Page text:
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Teva Pharmaceutical Industries Limited (TEVA) Q1 2019 Earnings Call Transcript

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Teva Pharmaceutical Industries Limited  (NYSE: TEVA)
Q1 2019 Earnings Call
May. 02, 2019, 8:00 a.m. ET

Contents:

  • Prepared Remarks
  • Questions and Answers
  • Call Participants

Prepared Remarks:

Operator

Good afternoon, ladies and gentlemen, and welcome to the Teva Pharmaceutical Industries First Quarter 2019 Financial Results Call. At this time, all participants are in a listen-only mode. There will be a presentation followed by a question-and-answer session. (Operator Instructions) I must advise you that this conference is being recorded today on Thursday the 2nd of May 2019.

I would now like to hand the conference over to your first speaker today Kevin Mannix, Senior Vice President, Investor Relations. Please go ahead.

Kevin C. Mannix -- Senior Vice President, Investor Relations

Thank you, Jenny, and thank you everyone for joining us today to discuss Teva's First Quarter 2019 Financial Results. We hope you've had an opportunity to review our earnings release which was issued approximately one hour ago. A copy of this release as well as a copy of the slides being presented on this call can be found on our website at www.tevapharm.com, as well as through our Teva Investor Relations app.

Please note that the discussion on today's call includes certain non-GAAP measures as defined by the SEC. Management uses both GAAP financial measures and the disclosed non-GAAP financial measures internally to evaluate and manage the Company's operations to better understand its business. Further, management believes the inclusion of non-GAAP financial measures provides meaningful supplementary information and facilitates analysis by investors in evaluating the Company's financial performance, results of operations and trends. A reconciliation of GAAP to non-GAAP measures is available in our earnings release and in today's presentation.

To begin today's call Kare Schultz, Teva's Chief Executive Officer, will touch on highlights of the quarter. Our Chief Financial Officer, Mike McClellan, will follow by reviewing the first quarter results in more detail. Brendan O'Grady, Teva's Head of North America Commercial will join Kare and Mike for the question-and-answer session that will follow the presentation.

And with that, I'll now turn the call over to Kare Schultz. Kare, if you would please.

Kare Schultz -- President and Chief Executive Officer

Welcome everybody and thanks for dialing in. The short message for the first quarter of 2019 is that everything is on track. Basically, the revenue is on track, the launch is on track, and the cost reduction program is on track, and the debt reduction is also on track. And as a consequence of that, we are reaffirming our financial outlook for the year.

If we look a bit more the details, then revenues came in at $4.3 billion, that was after $200 million of headwind on the currencies. The GAAP diluted loss per share was $0.10 and it was mainly related to writedowns on intangible assets. The non-GAAP diluted EPS was coming in at $0.60 according with our plans. Same thing for EBITDA, coming in at $1,150 million and the free cash flow which came in at $360 million.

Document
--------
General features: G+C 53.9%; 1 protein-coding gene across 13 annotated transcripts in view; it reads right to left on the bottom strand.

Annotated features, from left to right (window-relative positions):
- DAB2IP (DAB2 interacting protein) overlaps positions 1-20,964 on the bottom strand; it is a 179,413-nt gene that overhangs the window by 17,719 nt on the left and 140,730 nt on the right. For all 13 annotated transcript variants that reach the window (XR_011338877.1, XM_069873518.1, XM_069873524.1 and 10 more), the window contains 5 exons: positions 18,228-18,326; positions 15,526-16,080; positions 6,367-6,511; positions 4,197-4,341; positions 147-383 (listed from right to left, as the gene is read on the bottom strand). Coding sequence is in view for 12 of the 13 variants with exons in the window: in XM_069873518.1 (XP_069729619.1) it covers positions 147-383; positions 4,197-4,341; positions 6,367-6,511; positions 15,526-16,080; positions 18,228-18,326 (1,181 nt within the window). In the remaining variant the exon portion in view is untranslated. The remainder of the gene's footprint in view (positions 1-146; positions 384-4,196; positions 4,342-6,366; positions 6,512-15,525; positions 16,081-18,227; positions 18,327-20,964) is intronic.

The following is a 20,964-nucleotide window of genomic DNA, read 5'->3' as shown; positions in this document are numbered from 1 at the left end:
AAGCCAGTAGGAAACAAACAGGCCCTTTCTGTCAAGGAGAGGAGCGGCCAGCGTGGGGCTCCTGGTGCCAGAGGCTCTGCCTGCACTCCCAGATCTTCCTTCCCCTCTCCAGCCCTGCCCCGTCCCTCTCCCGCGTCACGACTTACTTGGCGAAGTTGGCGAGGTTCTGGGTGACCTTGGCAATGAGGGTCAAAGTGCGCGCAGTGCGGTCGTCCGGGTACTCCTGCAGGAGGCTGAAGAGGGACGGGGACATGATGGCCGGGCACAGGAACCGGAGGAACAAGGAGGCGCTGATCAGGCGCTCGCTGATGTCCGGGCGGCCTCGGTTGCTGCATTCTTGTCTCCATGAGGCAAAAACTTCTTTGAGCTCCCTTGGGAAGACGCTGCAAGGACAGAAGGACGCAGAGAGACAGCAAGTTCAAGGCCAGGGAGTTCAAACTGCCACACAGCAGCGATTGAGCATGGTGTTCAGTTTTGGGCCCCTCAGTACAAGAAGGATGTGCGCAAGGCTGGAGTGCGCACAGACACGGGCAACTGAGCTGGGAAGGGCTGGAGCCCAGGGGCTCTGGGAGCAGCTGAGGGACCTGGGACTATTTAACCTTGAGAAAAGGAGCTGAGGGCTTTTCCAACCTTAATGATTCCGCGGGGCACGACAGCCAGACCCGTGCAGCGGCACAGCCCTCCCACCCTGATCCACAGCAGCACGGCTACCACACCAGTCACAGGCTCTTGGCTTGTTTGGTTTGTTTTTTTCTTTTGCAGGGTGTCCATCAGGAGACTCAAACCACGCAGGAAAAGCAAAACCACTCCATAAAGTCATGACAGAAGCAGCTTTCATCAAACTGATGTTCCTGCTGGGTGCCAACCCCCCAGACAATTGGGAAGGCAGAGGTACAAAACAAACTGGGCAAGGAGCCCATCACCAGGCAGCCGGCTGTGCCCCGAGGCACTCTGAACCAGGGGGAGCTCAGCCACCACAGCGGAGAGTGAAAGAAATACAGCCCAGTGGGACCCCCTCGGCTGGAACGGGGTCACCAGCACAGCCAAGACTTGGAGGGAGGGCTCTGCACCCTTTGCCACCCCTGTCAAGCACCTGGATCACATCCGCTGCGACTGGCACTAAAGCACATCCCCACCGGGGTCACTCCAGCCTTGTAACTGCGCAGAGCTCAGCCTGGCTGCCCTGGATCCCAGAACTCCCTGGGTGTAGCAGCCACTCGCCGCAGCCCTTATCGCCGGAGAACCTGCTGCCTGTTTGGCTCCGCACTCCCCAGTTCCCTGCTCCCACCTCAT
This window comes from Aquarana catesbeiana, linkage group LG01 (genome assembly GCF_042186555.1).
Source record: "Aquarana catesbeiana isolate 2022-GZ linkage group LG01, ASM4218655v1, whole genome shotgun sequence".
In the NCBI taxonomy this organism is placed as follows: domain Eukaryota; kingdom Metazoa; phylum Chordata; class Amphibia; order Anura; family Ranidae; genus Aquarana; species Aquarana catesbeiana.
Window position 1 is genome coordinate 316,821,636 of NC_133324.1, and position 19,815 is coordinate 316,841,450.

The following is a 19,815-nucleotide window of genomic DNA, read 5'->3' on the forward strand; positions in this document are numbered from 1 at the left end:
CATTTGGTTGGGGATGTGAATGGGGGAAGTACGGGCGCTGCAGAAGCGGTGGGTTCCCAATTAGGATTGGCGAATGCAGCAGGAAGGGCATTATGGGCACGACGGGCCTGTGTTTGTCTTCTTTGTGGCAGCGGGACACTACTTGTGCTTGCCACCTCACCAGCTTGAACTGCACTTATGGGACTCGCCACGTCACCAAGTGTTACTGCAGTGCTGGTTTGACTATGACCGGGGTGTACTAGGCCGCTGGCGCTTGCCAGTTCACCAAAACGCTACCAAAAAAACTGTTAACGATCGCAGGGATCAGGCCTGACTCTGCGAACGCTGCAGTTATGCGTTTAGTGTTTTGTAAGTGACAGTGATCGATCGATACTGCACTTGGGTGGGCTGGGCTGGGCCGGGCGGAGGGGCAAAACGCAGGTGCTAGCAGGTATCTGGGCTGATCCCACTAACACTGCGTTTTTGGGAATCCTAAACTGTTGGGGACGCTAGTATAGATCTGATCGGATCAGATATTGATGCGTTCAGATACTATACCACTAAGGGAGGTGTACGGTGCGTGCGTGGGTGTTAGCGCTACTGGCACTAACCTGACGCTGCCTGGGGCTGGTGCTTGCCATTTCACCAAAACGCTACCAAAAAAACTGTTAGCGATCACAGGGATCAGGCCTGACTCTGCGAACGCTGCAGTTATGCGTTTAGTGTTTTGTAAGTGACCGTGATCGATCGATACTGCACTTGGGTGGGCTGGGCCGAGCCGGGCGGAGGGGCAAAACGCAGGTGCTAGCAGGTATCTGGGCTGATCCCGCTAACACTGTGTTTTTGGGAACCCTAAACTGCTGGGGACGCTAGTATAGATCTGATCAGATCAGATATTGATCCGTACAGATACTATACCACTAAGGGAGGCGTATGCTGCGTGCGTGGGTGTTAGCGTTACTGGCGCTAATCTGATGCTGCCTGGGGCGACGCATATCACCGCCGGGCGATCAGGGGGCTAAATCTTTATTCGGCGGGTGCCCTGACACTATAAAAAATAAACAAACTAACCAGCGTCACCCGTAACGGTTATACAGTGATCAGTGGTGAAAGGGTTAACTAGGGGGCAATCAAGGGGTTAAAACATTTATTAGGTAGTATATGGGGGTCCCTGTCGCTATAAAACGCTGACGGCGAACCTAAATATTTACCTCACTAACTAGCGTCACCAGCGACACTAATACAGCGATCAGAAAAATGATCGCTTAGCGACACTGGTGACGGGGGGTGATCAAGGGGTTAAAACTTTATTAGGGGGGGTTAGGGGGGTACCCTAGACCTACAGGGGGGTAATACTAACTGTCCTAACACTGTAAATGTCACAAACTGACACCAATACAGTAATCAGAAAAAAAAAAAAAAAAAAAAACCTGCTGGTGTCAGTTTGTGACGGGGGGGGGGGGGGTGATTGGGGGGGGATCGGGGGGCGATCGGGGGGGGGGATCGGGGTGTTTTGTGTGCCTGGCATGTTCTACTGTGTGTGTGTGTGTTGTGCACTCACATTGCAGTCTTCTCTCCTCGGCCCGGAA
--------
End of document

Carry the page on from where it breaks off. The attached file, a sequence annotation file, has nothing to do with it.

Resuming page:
We're seeing a stabilization of US generics and European generics, so that in which we're seeing a stabilization of our global generics business. You probably remember a year ago, where we took significant action to stop the declining value of the US generic business by basically going out and saying that we would not be selling products at a loss and streamlining our whole portfolio of generics. When we had the half year results last year, I was indicating that we were seeing signs of stabilization but we couldn't be sure about it. And when we shared the full year results three months ago, we confirmed that now we had seen a stabilization. This is further confirmed by this first quarter. We now have five quarters in a row where the North American generics business is around $1 billion in revenues per quarter and where the European revenue is around $900 million and of course with some exchange rate swings. So that's important that it has worked. We are now having a stable business in our generics, of course helped by ongoing launches, and by strong key products.

In terms of products, we have good success with AJOVY. It's growing nicely. I'll get back to that, and same thing for AUSTEDO. Both products are growing nicely. I'll comment on that. I'll also comment on COPAXONE where we have, of course, see a continued loss of revenue due to the generic competition. And then we are very excited about the launch of AJOVY that's coming off in the EU, following the approval by EU in April of this year.

On the spend base, we will be achieving our two year target of $3 billion reduction, I'll share some more details about that. And that's of course partly due to the site consolidation, closing manufacturing sites all around the world, but it's also due to general savings in the whole P&L. The net debt has been decreasing by $0.5 billion and we are now at $26.7 billion, and we have $1.6 billion scheduled for repayment in the middle of this year.